If last year’s flooding in the Midlands wasn’t enough of a wake-up call, last month’s Hurricane Matthew drove the point home to South Carolina businesses: disaster-related insurance is a non-negotiable asset.
But if that’s the case, why don’t more businesses carry it? Dollars and not-very-good sense.
“Many businesses operate on a thin profit margin,” says Dr. Robert “Bob” Hartwig. “The danger is that you are seduced by the savings and ultimate what winds up happening is you become penny wise and pound foolish. A mistake like that can literally cost you your business.”
Hartwig is the clinical associate professor, finance department, and co-director of the Center for Risk and Uncertainty Management at the Darla Moore School of Business at the University of South Carolina. Prior to joining the university faculty this year, he spent 25 years in the insurance industry, most recently as the president and economist for the Insurance Information Institute in New York.
He says the lack of proper insurance can be the death knell for a business, particularly a small one.
“Up to a quarter of businesses in the most severely impacted areas never reopen,” Hartwig says. “That can be entirely avoided if you have proper insurance.”
Originally, property insurance policies covered nothing but fire, because that was the principal peril 100 years ago when the insurance industry took off. Coverages have expanded to include wind, theft, vandalism, and even terrorism, but not flooding. Flooding, however, was such a problematic issue in the 1960s that the federal government formed the National Flood Insurance Program. Now, nearly all flood insurance written on both homes and businesses is done through that program.
For businesses, the maximum available coverage is $500,000 for the structure of the business and $500,000 for the contents. Larger businesses have to seek additional coverage from the private insurance market, consequently paying the market prices.
Hartwig says the average individual is terrible at ascertaining risk. The best course of action is to meet with a licensed insurance agent to discuss risk probability and coverage options, but most individuals and business owners underestimate the danger they’re in.
“People look at their immediate environment and time frames and use that information to make long-term decisions,” he says. “They think that they haven’t had a claim in “x” years, therefore I don’t need to insure my business against flood. That sort of reasoning will ultimately get you in trouble.”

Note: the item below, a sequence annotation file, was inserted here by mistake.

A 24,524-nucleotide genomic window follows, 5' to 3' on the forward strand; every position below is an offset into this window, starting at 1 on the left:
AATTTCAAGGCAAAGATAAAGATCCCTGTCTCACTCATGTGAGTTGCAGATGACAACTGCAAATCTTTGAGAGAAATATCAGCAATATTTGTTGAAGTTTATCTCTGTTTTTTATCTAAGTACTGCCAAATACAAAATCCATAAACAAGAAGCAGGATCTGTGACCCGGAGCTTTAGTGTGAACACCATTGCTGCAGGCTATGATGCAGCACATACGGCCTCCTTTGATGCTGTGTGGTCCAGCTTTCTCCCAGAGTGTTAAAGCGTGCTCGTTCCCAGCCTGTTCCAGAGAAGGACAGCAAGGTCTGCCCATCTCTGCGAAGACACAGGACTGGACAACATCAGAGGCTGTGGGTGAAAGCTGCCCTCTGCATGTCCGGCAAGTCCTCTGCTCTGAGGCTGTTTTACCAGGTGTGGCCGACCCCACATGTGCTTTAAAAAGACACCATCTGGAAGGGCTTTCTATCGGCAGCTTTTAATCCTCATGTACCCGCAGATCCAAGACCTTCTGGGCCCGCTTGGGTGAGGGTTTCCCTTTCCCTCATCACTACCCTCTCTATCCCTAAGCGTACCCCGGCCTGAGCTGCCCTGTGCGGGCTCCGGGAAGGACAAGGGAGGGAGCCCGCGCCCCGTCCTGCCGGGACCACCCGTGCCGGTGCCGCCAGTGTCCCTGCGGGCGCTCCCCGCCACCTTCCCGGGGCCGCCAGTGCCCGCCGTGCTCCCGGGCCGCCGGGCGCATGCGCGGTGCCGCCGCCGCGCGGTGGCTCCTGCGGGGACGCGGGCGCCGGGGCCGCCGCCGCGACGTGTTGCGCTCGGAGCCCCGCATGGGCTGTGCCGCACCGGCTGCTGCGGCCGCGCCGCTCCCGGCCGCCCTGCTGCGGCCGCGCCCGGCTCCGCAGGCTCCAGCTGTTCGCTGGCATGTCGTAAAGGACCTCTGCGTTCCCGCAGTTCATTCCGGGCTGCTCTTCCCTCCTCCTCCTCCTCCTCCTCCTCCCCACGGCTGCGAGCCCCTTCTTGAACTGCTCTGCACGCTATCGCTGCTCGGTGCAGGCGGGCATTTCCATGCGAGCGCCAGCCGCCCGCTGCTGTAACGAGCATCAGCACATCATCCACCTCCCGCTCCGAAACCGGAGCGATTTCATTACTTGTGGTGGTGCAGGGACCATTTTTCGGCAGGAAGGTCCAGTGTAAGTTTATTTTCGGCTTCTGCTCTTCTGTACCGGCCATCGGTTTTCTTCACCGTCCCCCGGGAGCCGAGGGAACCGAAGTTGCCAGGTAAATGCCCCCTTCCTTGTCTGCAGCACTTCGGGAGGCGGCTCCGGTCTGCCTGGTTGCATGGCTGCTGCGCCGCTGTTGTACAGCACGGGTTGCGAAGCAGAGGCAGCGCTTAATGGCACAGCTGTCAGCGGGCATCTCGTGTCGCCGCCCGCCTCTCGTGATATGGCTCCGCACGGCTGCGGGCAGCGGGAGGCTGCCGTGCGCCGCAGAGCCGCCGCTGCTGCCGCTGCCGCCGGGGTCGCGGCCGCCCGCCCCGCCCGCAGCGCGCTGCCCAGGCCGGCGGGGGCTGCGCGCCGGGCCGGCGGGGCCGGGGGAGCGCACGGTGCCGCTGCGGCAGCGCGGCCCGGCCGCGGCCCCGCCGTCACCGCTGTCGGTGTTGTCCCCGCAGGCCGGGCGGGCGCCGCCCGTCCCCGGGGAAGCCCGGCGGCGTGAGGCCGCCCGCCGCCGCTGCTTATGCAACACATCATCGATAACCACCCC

Even those who don’t live or own a business on the coast are still vulnerable to flooding.
“The majority of natural disaster claims involve some kind of water damage,” says Hartwig. “There may be more than one type of damage, but the majority of them have some form of water damage.”
He encourages any businesses that have suffered damage from Hurricane Matthew to call their insurer immediately. The next step is to document the damage as extensively as possible by taking photographs of damage to the structure and/or inventory. Business owners should also collect any receipts that document existing inventory, particularly perishables, because the payout for damage will be a function of inventory level at the time of the event. Depending on the time of year or of week, such as Valentine’s Day for a florist or the weekend for a restaurant, businesses may carry more or less inventory.
Any temporary repairs, such as patching up broken windows or holes in the roof, should be noted and sent to the insurer; money spent for those quick fixes should also be covered be insurers. Businesses who take those steps should see funds from insurers quite quickly.
“Your objective is to get your doors back open as rapidly as possible,” says Hartwig. “It’s that loss of income, even for a short period of time, that is the kiss of death of small businesses. If you have business interruption coverage you should be okay, but if not, you should minimize the time you’re closed. And when you reopen, make sure you have proper insurance.”
The good news, he says, is that as devastating Hurricane Matthew was for many, the damage to the state’s economy shouldn’t be permanently affected.
“This is not a Katrina in New Orleans-type situation,” he says. “In the greater scheme of things, this will be merely a blip in the overall economic output of the coastal area of South Carolina.”